Bubbles from around the world
Of the roughly 3,255,555,555 cases of wine produced each year in our world, 10 per cent is sparkling. Champagne and prosecco slug it out for top spot and, although the latter produced about 600 million bottles last year, it would seem that champagne has nudged into the top position.
I do not intend to write about either as I suspect many bottles of each will be taken home this weekend.
Let’s travel around the planet and see what we can find.
Bird in Hand 2018 sparkling pinot noir is a wine that I love for people to taste that believe they do not like either, or all, of the following: Australian wine; pinot noir; sparkling wine.
Its deliciousness should solve all three problems. The wine is made 100 per cent from Adelaide Hill pinot noir, harvested during the cool nights to preserve freshness and flavour.
The colour is beautiful blush pink and the nose exhibits flowers, strawberries and cherry. Australian critic Dan Murphy calls it elegant, delightful, crisp and creamy. $26.15.
We stop next to sample the Oyster Bay Sparkling Cuvée Brut that captures the delicate cool-climate flavours of New Zealand. From vineyards in Hawke’s Bay and Marlborough, they created a sparkling wine not to stand alongside the Old World, but to stand out as uniquely Oyster Bay. Its wonderful style and zesty fruit vibrancy are simply unforgettable. Oyster Bay Sparkling Cuvée Brut is made from 100 per cent chardonnay grapes, which give the wine elegance, finesse and minerality.
The lively bubbles in the wine are a result of natural secondary fermentation, which brings to life the delightful and refreshing character.
When a champagne is made only from chardonnay it is referred to as a blanc de blanc and, as you may know, most regular champagnes usually consist of more of the red pinot noir and pinot meurnier grapes than chardonnay, although all three are used. This Oyster Bay sells for $25.35 and a rosé pinot noir has the same price tag.
Stephen Cronk, who recently visited us, will tell you about the lovely new addition to the Mirabeau Provence rosé wines that we presently bring in from his family: “We had some experience with both major methods of sparkling wine production, namely the méthode traditionnelle (like with champagne, the second fermentation takes place in the bottle) and méthode charmat (like prosecco, the second fermentation takes place in a larger tank).
“We opted for charmat, not only because it makes a very good product at an affordable price, but also because it is actually more authentic for Provence wines and plays to their strengths.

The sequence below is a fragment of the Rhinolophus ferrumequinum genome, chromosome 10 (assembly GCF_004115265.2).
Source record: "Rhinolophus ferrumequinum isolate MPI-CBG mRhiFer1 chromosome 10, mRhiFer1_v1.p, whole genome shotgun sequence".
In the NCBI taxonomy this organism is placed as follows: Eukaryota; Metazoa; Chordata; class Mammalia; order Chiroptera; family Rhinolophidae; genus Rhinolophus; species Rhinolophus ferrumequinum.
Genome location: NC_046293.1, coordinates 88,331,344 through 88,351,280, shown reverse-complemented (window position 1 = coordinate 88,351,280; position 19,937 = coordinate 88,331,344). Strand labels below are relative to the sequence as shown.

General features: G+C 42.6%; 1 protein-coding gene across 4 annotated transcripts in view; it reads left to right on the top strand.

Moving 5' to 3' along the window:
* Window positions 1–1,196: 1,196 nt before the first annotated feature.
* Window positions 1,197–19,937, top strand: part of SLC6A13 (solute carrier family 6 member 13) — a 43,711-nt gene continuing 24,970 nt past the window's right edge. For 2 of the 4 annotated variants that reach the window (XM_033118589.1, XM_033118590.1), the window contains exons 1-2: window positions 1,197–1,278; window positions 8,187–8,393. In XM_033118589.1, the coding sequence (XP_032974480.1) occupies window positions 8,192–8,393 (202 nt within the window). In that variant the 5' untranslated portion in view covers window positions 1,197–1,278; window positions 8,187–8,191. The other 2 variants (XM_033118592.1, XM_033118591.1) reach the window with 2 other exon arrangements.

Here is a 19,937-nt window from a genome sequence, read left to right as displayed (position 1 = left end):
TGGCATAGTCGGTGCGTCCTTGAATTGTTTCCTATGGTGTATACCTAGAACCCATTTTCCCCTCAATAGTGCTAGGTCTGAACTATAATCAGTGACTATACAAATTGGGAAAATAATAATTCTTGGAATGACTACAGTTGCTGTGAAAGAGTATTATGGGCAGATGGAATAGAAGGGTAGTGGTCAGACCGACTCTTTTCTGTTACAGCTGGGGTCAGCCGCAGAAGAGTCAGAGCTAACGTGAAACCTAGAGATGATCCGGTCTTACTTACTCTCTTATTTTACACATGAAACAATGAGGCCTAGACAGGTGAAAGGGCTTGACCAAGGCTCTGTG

“When you buy a bottle of La Folie brut rosé you will find a gorgeous bottle of ballet-pink Provence rosé with a delicate effervescent sparkle. The nose offers up a fresh, soft scent of strawberry and raspberry with hints of gooseberry and blackcurrant. The mousse is mouth filling and fine. Flavours of red berries, grapefruit with a little spice and a lovely long finish. Delicious and refreshing, it’s relatively low in sugar, at a pleasant level between extra brut (very dry) and brut.” $23.75 and a very attractive bottle.
France makes 20 per cent of the world’s bubbles, followed by Italy at 18 per cent and Germany at 15 per cent; Spain, at 10 per cent, is our next stop. Segura Viudas Heredad Brut Cava, like all cava, is produced using the traditional champagne method and the light yeasty flavour, along with apple and lemon are the results of macabeo and parellada grapes. If you are buying this Spanish wine for a gift, I can assure you that the pewter base and label make for a very impressive package that looks well above its pay scale. $31.15.
We will start to wrap up our country-hopping journey in Italy in a northeast area called Franciacorta that is know for the finest sparkler in this land of wine. Ca’Del Bosco Cuvée Prestige, a blend of chardonnay, pinot nero and pinot bianco, is produced by the champagne method and from organic grapes. It is beautiful.
Disgorgement takes place in the absence of oxygen using a unique system designed and patented by Ca’del Bosco. The procedure avoids oxidative stress or the need for additional sulphites, making Ca’del Bosco Franciacortas purer, more appealing and longer lived.
Finally, every bottle is given an individual marking to ensure its traceability. It is as good as a bottle of bubbles can be! $44.80.
With so much discussion on the word impeachment, I will end in Northern Napa at the Schramsberg Winery that was established in the 1800s.
Although Robert Louis Stevenson wrote of drinking Schramsberg on his honeymoon, it was really Richard Nixon that put them firmly on the map when he took this wine to China in 1972 to celebrate “friendship” with chairman Mao.
The Schramsberg 2015 blanc de blanc has bright aromas of apple, tropical fruit and baked bread, which intermingle with hints of lemon blossom, vanilla wafer and baked pear. Candied citrus, green apple, apricot and pineapple vibrate on the palate, which ends clean and refreshing with a quenching drive.
If you visit their deep cellars carved into a mountainside you could be forgiven for thinking that you are in champagne. All Schramsberg sparklers use this traditional production method. $46.
All the very best for 2020.
•This column is an advertorial for Burrows Lightbourn Ltd. E-mail email@example.com or 295-0176. Burrows Lightbourn has stores in Hamilton (Front Street East, 295-1554), Paget (Harbour Road, 236-0355) and St George (York Street, 297-0409). Visit wineonline.bm
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